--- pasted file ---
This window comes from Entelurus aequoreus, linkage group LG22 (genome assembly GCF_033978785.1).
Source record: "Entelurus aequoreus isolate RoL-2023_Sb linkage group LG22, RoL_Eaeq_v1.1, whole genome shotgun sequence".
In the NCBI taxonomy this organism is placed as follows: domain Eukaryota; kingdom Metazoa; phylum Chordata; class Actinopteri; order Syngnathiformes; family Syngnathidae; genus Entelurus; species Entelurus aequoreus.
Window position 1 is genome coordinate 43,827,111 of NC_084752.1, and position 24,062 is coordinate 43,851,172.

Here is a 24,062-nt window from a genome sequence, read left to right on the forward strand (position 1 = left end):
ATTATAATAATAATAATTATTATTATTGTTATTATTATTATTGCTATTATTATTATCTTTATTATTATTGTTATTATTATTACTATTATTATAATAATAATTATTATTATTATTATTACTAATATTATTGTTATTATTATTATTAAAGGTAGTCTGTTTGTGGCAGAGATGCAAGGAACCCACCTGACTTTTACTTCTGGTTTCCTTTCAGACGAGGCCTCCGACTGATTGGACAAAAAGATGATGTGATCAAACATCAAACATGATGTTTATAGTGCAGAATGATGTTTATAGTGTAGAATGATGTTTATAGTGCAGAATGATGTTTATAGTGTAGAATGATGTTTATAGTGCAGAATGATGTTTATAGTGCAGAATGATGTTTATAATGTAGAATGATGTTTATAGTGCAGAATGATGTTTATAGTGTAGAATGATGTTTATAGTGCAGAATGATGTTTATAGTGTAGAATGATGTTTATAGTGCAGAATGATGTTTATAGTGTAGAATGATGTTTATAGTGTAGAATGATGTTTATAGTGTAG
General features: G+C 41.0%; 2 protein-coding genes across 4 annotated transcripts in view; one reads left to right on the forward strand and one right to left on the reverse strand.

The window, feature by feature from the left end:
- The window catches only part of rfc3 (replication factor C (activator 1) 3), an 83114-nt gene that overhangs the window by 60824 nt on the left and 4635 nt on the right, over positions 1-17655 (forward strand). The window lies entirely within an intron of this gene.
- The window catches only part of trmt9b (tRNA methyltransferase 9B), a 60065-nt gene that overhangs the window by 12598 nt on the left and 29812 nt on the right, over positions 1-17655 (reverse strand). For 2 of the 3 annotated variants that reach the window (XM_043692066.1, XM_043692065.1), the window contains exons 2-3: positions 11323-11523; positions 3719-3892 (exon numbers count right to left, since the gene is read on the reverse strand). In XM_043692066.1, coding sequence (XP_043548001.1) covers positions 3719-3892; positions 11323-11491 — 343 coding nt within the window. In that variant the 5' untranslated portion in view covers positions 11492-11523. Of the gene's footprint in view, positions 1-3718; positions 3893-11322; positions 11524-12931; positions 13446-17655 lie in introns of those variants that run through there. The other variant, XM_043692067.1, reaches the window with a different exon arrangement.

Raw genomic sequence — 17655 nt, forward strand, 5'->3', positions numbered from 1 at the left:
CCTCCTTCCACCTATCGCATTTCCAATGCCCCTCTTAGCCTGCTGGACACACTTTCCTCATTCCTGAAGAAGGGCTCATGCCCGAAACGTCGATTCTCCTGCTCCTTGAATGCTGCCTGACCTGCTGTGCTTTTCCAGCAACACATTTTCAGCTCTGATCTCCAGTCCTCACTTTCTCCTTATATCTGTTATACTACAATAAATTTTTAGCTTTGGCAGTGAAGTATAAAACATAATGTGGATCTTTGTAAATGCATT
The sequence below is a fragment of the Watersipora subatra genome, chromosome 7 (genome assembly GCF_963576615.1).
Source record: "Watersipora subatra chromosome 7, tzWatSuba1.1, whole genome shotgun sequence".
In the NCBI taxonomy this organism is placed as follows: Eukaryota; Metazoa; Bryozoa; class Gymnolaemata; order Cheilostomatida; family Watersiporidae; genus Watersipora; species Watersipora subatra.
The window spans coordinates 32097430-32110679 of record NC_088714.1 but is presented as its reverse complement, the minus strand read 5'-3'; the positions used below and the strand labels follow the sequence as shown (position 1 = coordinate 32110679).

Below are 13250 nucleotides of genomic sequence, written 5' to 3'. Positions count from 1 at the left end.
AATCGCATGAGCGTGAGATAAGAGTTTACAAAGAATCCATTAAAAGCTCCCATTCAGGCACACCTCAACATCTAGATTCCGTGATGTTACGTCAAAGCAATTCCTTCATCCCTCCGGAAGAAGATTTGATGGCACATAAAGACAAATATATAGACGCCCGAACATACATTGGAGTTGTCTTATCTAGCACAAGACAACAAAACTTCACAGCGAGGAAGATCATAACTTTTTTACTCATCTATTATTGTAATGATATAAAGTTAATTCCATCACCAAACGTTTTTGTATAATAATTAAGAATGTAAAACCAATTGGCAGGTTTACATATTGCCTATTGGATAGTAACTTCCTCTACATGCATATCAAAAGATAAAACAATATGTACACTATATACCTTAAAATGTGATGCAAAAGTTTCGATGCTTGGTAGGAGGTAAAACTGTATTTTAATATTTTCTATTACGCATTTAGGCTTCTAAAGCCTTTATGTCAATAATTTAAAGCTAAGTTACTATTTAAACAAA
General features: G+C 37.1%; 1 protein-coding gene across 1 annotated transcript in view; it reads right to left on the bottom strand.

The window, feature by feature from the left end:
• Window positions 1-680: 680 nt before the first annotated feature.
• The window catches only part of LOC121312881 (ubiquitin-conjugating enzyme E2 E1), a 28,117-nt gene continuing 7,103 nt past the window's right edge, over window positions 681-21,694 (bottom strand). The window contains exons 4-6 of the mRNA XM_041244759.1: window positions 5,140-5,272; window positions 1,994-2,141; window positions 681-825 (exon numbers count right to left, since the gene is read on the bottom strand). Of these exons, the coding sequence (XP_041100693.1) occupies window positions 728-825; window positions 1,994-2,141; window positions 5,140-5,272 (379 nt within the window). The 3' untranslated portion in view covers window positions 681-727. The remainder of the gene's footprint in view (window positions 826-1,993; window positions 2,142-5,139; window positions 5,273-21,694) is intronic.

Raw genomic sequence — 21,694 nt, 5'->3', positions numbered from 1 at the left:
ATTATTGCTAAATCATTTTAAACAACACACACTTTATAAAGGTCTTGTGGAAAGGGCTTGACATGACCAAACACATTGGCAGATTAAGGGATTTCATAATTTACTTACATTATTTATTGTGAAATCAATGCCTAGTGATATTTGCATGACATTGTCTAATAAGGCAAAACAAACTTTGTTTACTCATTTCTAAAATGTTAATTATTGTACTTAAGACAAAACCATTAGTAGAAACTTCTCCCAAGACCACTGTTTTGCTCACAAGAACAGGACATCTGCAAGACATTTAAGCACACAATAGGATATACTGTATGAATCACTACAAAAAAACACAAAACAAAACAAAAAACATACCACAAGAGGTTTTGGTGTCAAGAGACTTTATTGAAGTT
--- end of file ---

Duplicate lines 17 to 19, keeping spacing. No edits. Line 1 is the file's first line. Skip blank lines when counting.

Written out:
Below are 13250 nucleotides of genomic sequence, written 5' to 3'. Positions count from 1 at the left end.
AATCGCATGAGCGTGAGATAAGAGTTTACAAAGAATCCATTAAAAGCTCCCATTCAGGCACACCTCAACATCTAGATTCCGTGATGTTACGTCAAAGCAATTCCTTCATCCCTCCGGAAGAAGATTTGATGGCACATAAAGACAAATATATAGACGCCCGAACATACATTGGAGTTGTCTTATCTAGCACAAGACAACAAAACTTCACAGCGAGGAAGATCATAACTTTTTTACTCATCTATTATTGTAATGATATAAAGTTAATTCCATCACCAAACGTTTTTGTATAATAATTAAGAATGTAAAACCAATTGGCAGGTTTACATATTGCCTATTGGATAGTAACTTCCTCTACATGCATATCAAAAGATAAAACAATATGTACACTATATACCTTAAAATGTGATGCAAAAGTTTCGATGCTTGGTAGGAGGTAAAACTGTATTTTAATATTTTCTATTACGCATTTAGGCTTCTAAAGCCTTTATGTCAATAATTTAAAGCTAAGTTACTATTTAAACAAA
General features: G+C 37.1%; 1 protein-coding gene across 1 annotated transcript in view; it reads right to left on the bottom strand.